When Harrison Furlow, 18, went to the Loudoun County Fair for the first time six years ago, it would ignite a passion for agriculture that changed his life.
“It was a really important event in my life,” Furlow said. “People consistently enjoy themselves there, just getting a glimpse of our county’s agricultural history and people are still actively engaged.”
Furlow’s family had just moved from Arlington to Round Hill and went to the fair to learn more about Loudoun’s agricultural history. When he saw the goats, he fell in love. The following year, Furlow told his parents he was quitting Boy Scouts and pitched them his goat raising project. He raised a goat to show at the fair, and since then has also built up beef cattle and swine operations in addition to the goats.
In addition to raising and showing his own animals, Furlow has also become a leader with the fair’s youth committee as well as an active member of Loudoun 4-H. A Woodgrove High School graduate, Furlow plans to study agriculture at Iowa State University — a field he finds fulfilling and increasingly important as the human population grows. He advocates for more people joining the agricultural industry to be part of the solution in finding ways to grow more food on less arable land.
“The fair not only offered me a venue to exhibit my animals and sell my animals, but to become very involved and educated and a more responsible member of society,” Furlow said.
Loudoun residents will have the opportunity to see some of Furlow’s animals as well as hundreds more at the 82nd Loudoun County Fair July 24 to 29.
Loudoun 4-H members, the majority of which are ages 9 to 19, will be showing rabbits, pasture poultry, sheep and goats, pigs and cattle throughout the fair. The animals are judged against each other and industry standards. The top prize winners are then given priority for the July 28 auction.
“We really want to stress how well taken care of these animals are and that animal wellness is our priority,” Furlow said.
The fair originally started as an agriculture show, said Arlée Harris, fair superintendent. As the county becomes more developed, especially on the eastern side, it is increasingly easy to forget how important agriculture is to Loudoun. The fair serves as an educational experience for all county residents, Harris said.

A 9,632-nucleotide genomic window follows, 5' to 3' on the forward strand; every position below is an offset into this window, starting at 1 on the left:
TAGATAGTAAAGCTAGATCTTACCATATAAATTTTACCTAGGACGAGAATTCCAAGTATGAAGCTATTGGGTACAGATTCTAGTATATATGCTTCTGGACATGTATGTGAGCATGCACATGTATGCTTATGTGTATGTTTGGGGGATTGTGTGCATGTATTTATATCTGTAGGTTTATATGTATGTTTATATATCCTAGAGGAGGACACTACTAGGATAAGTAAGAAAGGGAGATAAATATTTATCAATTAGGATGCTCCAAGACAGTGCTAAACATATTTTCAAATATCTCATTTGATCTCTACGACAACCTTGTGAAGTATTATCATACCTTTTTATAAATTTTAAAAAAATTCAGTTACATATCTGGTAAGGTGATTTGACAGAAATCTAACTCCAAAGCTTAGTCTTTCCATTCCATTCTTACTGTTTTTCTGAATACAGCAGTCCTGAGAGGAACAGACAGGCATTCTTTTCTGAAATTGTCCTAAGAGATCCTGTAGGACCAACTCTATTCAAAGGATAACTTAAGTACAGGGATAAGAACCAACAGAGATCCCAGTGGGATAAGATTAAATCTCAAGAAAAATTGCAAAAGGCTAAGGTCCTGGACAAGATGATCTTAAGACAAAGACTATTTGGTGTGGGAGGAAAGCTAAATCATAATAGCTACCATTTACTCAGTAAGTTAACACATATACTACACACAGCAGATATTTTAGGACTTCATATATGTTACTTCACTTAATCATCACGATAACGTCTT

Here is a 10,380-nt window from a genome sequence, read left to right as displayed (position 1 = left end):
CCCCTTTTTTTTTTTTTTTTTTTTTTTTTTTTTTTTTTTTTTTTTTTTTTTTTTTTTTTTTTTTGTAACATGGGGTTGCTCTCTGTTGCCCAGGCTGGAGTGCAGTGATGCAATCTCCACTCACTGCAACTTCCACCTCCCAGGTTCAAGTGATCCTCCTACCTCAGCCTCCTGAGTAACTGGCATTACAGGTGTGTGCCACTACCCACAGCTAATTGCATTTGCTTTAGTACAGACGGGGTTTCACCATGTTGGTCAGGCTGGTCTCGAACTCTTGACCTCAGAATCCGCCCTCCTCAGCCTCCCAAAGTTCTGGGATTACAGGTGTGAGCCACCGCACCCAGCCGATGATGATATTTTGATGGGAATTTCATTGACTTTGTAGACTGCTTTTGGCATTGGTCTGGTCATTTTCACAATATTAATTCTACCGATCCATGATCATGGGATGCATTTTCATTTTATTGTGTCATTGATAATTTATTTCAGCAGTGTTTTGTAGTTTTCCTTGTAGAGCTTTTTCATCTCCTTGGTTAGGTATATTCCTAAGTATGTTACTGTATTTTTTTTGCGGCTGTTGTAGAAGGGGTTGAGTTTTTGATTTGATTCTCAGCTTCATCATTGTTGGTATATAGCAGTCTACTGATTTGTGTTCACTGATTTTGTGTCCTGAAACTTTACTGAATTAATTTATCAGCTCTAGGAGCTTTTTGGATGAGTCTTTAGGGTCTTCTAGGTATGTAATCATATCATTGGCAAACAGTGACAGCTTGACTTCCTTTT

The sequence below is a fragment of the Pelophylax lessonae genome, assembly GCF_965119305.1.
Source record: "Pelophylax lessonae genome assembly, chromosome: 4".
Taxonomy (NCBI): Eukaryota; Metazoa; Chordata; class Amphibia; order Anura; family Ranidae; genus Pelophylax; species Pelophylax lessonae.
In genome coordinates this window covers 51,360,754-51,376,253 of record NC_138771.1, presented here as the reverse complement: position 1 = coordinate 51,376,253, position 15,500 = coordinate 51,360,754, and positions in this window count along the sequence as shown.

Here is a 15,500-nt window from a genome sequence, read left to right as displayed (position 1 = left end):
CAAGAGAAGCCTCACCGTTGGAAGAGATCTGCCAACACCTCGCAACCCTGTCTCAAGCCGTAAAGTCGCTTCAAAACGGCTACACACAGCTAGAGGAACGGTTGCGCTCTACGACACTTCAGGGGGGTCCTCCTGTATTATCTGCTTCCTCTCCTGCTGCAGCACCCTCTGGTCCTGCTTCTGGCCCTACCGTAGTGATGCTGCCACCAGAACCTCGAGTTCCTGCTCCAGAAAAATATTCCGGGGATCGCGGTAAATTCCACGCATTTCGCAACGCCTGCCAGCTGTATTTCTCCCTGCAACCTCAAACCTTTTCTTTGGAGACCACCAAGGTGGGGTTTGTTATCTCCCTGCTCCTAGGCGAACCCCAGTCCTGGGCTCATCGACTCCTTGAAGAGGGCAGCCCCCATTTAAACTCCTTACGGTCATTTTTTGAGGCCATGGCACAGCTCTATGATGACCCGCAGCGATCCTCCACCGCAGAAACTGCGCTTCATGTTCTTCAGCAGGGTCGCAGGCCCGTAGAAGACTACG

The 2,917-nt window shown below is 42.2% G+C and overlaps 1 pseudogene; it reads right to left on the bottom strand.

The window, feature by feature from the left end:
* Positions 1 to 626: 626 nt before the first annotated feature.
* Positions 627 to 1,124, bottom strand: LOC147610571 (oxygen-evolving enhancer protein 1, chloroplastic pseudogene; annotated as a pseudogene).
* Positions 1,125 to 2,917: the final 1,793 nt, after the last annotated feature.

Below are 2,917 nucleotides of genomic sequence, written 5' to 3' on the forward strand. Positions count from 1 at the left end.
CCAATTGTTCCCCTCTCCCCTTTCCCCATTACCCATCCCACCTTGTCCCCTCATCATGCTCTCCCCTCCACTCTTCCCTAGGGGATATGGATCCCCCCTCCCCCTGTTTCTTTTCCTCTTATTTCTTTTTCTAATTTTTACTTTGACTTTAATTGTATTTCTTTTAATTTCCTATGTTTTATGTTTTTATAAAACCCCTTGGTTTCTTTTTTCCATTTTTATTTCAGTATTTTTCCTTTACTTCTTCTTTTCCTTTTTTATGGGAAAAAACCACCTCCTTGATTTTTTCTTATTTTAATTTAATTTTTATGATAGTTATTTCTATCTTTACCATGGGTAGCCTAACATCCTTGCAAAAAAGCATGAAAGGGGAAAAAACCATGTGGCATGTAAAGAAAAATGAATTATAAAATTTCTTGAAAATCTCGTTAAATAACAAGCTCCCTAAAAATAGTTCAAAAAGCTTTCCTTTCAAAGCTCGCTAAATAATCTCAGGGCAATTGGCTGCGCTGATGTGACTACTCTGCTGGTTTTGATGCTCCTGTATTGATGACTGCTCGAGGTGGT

“This is really important in educating and promoting agricultural engagement in the public,” Furlow said. “I think it’s also important for people to realize you don’t have to necessarily orient yourself in math and science toward traditional STEM. Agriculture is very engaging in terms of a wide range of skills needed and lots of scientific and mathematical basis, so it doesn’t all end in engineering or medicine or biology. There are lots of prosperous careers in agriculture.”
In addition to the animal showings, this year’s fair will include more daytime activities, Harris said. Guests will be able to see heritage activities like blacksmith and woolspinner demonstrations, as well as petting zoos, a carnival, food contests and horse shows. Evening entertainment includes magic shows, rodeos, and for the first time ever, a monster truck show.
The ticket price includes all entertainment apart from the carnival, and the fair will also have several food vendors. The fair is run completely by volunteers and all proceeds go back into the fair grounds and providing a space for the Loudoun 4-H club. A schedule of activities is available on the fair’s website.